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An N.J. health system can now detect highly transmissible Delta variant – nj.com

The Delta variant remains a growing threat in New Jersey.

Although COVID-19 infection rates continue falling, the highly transmissible coronavirus strain that originated in India still worries experts.

Cases of the Delta variant have risen 20% to 25% in the past month among the samples Hackensack Meridian Health has received, according to Dr. David Perlin, chief scientific officer and senior vice president at its Center for Discovery and Innovation.

“Who are the people where we’re seeing this? We see it in the unvaccinated,” Perlin said of patients in HMH’s 17-hospital network.

“It’s reported at 60% greater transmission than the … U.K. variant,” he added, referring to the strain now called the Alpha variant. “So it’s a highly transmissible virus. It binds very rapidly.”

But the health system’s Center for Discovery and Innovation is now able to detect the contagious Delta variant by using a high throughput test developed months ago out of necessity.

“As we started getting flooded with the second wave, and then as variants started coming on board, we were looking at hundreds, if not thousands, of viruses a week that we had to analyze,” Perlin explained.

By December, variants were spreading across the state and the nation. Researchers at the center realized they needed a better method for sifting through samples to detect the most concerning variants, which at the time included those from the United Kingdom, South Africa (Beta) and Brazil (Gamma).

Every day, samples would pour in, hundreds of them. Researchers tried to keep up. But the sequencing technology they were using was just too slow.

It could take an entire day to analyze only a handful of samples, Perlin said.

“We couldn’t keep up with it because sequencing is too slow,” he said. “It just takes too long.”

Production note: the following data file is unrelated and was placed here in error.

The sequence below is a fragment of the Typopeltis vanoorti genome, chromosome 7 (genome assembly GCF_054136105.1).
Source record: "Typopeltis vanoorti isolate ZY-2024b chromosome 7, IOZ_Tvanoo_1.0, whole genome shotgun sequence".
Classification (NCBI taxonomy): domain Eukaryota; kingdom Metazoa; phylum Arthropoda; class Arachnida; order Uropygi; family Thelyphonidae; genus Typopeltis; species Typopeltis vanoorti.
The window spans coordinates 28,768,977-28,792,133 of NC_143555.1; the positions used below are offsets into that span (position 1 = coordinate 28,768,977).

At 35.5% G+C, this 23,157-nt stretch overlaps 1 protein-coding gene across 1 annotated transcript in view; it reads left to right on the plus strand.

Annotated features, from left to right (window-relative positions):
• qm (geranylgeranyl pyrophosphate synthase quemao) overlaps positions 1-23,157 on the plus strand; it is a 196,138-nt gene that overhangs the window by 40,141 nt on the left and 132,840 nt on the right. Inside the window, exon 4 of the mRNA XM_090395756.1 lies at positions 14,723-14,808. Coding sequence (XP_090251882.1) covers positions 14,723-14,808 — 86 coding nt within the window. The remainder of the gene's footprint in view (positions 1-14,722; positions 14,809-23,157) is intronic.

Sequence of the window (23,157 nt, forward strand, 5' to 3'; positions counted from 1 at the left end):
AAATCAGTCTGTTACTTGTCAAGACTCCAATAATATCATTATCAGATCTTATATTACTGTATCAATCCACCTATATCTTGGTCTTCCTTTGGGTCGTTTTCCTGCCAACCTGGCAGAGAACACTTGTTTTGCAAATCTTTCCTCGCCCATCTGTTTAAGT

There had to be another way to sift through them to detect the variants and know what they were facing.

In January, the center developed its initial test to detect what were then the three primary variants of concern. Instead of genome sequencing, they used a type of polymerase chain reaction (PCR) technology called molecular probing technology.

“Essentially, with this test, we could, in a matter of two hours, screen hundreds of viruses,” Perlin said.

It worked like this: The Center for Discovery and Innovation partnered with Quest Diagnostics, which would process all the COVID-19 tests conducted at the health system’s various facilities around the state. Quest would then send all the positive tests to the center. Researchers would then analyze those tests to detect any variants.

But what if new variants — like Delta — continue to crop up?

Perlin said the center’s test can be adapted, just like it was in the case of the Delta strain. If a new variant emerges, researchers can merely add it to the list.

“It’s literally plug and play,” Perlin said. “We see a new sequence that’s correlating with a new variant? We just plug it into our system, and we’re off and running.”

Despite the positive signs in recent months, Perlin says it’s critical to stay on top of the virus and monitor it, especially with many still unvaccinated.

“As long as we continue to have a reservoir of virus, the virus will continue to evolve,” Perlin said. “And what we’ve learned is that this virus is not quitting.”

The best we can hope for, he said, is to keep pace with the virus.

“And now, in fact, we have the tools to be able to do that,” he added.

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Spencer Kent may be reached at skent@njadvancemedia.com.

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